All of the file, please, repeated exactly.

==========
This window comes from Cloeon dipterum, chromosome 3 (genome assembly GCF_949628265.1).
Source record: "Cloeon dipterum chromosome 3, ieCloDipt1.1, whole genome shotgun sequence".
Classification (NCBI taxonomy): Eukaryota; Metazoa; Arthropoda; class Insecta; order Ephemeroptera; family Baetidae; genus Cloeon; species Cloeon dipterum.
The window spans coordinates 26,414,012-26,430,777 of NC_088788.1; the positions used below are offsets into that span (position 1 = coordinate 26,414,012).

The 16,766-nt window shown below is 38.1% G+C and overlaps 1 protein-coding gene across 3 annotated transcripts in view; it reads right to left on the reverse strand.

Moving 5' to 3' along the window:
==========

This window comes from Cloeon dipterum, chromosome 3 (genome assembly GCF_949628265.1).
Source record: "Cloeon dipterum chromosome 3, ieCloDipt1.1, whole genome shotgun sequence".
Classification (NCBI taxonomy): Eukaryota; Metazoa; Arthropoda; class Insecta; order Ephemeroptera; family Baetidae; genus Cloeon; species Cloeon dipterum.
The window spans coordinates 26,414,012-26,430,777 of NC_088788.1; the positions used below are offsets into that span (position 1 = coordinate 26,414,012).

The 16,766-nt window shown below is 38.1% G+C and overlaps 1 protein-coding gene across 3 annotated transcripts in view; it reads right to left on the reverse strand.

Moving 5' to 3' along the window: